A 24-year-old former resident assistant at UTC was sentenced to three years in prison by a Criminal Court judge on Thursday.
Bernard Morris has been in custody since his March 2011 arrest, he will receive credit for that time.
Judge Don Poole also ordered that Morris receive counseling and be placed on a Global Positioning System tracking anklet upon his release as he serves probation for previous offenses.
The Tennessee Board of Probation and Parole will determine when Morris can be released.
Morris entered at least four dorm rooms an placed cameras inside of fake clocks, which female residents of those rooms later found and reported to police in late March 2011, according to court records.
A chief explanation Morris’ attorney Mike Caputo offered for the behavior and his prior criminal history was that he suffers from an autism spectrum disorder. Morris was diagnosed with the disorder at age 9.
Mitizi Ganus, mother of Kristin Ganus, one of the female students who had a camera planted in her dorm room, testified about the effects of the incident on her and her daughter.
“She was terrified and five hours away,” Mitizi Ganus said. “I couldn’t protect her and I’ve protected her all her life.”
She said that her daughter wouldn’t go anywhere alone for a year after the incident and moved off campus shortly after Morris’ arrest.
Ruth Morris, Morris’ mother and head of undergraduate services at Southern Adventist University, testified Thursday on her son’s behalf.
She told Caputo that her son showed symptoms of Asperger’s syndrome since he was very young.
She said that she thought he was improving at the University of Tennessee at Chattanooga.
Ruth Morris said since he’s been in custody her son has faced intimidation and violence in the jail and been on suicide watch on at least one occasion.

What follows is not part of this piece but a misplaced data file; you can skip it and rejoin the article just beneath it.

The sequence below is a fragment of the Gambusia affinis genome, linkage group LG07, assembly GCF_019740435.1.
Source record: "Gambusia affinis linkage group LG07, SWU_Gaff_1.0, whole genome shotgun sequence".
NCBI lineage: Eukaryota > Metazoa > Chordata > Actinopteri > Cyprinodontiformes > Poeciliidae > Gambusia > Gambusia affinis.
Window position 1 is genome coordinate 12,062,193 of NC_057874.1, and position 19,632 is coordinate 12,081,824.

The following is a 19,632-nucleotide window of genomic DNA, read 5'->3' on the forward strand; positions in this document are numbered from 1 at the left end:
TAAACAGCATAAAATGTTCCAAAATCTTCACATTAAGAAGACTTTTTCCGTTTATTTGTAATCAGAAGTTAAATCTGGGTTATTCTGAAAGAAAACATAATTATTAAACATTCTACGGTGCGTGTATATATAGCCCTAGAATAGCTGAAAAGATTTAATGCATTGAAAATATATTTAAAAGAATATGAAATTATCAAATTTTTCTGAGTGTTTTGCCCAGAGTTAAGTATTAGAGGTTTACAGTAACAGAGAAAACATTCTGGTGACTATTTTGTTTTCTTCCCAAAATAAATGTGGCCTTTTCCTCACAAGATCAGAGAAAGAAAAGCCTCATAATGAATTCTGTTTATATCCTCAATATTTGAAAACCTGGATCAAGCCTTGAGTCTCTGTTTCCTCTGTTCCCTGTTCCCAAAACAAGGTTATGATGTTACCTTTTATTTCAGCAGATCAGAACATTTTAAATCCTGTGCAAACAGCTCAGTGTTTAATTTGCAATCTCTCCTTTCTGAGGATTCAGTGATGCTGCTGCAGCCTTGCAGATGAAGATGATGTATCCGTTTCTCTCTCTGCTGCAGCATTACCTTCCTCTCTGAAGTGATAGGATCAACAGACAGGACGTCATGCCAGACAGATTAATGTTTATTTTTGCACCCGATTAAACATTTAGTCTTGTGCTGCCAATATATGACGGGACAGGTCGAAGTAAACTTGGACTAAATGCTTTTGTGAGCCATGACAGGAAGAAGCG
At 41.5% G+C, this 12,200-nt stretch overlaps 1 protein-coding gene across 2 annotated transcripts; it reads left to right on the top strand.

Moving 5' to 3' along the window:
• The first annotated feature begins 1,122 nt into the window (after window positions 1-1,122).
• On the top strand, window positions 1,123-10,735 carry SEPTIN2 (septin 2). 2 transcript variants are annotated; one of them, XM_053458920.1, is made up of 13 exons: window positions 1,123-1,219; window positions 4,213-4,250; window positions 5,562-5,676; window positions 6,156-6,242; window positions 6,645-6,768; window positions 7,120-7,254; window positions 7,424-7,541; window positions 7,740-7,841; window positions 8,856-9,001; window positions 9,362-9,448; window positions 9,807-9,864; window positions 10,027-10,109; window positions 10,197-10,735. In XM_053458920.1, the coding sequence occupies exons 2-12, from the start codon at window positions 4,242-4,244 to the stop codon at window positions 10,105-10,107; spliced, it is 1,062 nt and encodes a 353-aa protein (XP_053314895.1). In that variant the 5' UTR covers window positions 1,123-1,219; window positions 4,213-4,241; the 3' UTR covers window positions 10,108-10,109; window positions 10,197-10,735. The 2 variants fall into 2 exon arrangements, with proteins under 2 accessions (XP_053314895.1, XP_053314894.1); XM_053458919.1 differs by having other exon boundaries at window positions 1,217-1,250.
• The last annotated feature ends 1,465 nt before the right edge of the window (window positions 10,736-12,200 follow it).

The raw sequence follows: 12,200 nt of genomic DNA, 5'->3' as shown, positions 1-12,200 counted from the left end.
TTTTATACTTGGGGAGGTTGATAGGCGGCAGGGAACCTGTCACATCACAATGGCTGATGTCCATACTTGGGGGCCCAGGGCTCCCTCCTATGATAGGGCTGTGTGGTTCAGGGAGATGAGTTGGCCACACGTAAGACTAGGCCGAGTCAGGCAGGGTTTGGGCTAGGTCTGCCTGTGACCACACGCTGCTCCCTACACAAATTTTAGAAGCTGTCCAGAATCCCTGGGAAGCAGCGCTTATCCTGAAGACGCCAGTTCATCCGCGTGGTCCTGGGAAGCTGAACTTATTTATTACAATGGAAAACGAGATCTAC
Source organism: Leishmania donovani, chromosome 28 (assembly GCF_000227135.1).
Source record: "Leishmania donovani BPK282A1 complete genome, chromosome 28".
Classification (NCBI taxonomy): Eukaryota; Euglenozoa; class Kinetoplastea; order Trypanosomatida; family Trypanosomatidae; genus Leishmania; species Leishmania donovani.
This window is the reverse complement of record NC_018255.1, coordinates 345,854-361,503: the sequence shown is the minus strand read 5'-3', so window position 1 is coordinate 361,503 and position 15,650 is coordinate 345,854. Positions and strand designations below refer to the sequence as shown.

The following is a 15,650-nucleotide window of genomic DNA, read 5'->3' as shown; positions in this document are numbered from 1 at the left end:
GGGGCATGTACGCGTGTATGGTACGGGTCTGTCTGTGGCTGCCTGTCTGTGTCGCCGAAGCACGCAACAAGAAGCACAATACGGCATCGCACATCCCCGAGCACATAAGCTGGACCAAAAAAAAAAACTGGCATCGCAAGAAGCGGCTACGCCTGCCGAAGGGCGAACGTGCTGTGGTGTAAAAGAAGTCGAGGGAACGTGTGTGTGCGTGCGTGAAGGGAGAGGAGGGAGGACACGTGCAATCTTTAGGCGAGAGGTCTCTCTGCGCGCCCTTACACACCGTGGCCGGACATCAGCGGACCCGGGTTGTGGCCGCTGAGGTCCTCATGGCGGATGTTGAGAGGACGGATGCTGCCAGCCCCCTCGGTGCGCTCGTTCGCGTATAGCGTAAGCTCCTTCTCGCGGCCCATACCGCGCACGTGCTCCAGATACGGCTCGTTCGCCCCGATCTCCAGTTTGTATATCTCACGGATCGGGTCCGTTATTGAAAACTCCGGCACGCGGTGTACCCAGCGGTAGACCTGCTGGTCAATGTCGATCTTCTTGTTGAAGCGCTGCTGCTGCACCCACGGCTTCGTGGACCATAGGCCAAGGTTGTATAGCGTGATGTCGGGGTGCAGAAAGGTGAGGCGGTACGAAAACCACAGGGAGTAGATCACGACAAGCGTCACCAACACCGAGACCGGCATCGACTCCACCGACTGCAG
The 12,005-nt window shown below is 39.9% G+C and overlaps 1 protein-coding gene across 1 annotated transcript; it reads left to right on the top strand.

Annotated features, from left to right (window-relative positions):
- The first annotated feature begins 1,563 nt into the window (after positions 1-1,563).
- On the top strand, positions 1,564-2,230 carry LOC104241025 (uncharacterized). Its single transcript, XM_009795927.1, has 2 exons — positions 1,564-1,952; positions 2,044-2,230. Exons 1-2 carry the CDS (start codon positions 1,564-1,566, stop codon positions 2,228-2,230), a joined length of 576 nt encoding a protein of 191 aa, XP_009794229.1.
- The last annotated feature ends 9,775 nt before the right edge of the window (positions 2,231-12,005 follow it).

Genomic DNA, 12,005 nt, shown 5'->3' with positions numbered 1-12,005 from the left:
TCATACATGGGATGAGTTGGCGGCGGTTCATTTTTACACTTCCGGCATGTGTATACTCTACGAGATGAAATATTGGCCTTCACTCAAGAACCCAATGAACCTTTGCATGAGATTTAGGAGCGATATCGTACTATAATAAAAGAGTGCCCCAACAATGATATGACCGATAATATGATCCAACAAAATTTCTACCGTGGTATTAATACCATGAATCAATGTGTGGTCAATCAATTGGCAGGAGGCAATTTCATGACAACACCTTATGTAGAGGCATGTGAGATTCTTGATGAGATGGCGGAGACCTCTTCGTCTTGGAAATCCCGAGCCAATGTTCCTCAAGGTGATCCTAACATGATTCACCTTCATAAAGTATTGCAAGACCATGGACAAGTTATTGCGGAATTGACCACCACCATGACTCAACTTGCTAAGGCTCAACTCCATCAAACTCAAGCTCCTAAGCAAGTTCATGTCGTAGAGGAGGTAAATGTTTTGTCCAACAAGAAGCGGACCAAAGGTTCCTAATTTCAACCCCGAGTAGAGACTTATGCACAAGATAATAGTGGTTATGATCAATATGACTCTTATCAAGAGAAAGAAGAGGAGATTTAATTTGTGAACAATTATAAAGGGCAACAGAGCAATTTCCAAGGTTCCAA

Local psychologist Gregory Williams testified that Morris likely didn’t understand how his actions were being interpreted by others. Morris told his mother since he’s been in jail that he planted the cameras to get back at other students who’d been “messing with him.” He later realized the women whose rooms he entered were not those people and he was remorseful for what he did.
Morris originally faced 14 counts of aggravated burglary and one count of arson. On March 1 he pleaded guilty to four counts of aggravated burglary and two counts of related burglary charges in this case.
This was not the first time Morris faced such charges.
He pleaded guilty in 2006 that he burglarized a female friend’s home and went room to room before setting fire to the front door.
In 2007, Morris pleaded guilty to harassment of a fellow Ooltewah High School female student’s house on Prospect Church Road two years before.
He also pleaded guilty to stalking against another female teen, who reported receiving text message that were sexual in nature.
Todd South covers courts, poverty, technology, military and veterans for the Times Free Press. He has worked at the paper since 2008 and previously covered crime and safety in Southeast Tennessee and North Georgia. Todd’s hometown is Dodge City, Kan. He served five years in the U.S. Marine Corps and deployed to Iraq before returning to school for his journalism degree from the University of Georgia. Todd previously worked at the Anniston (Ala.) Star. Contact ...
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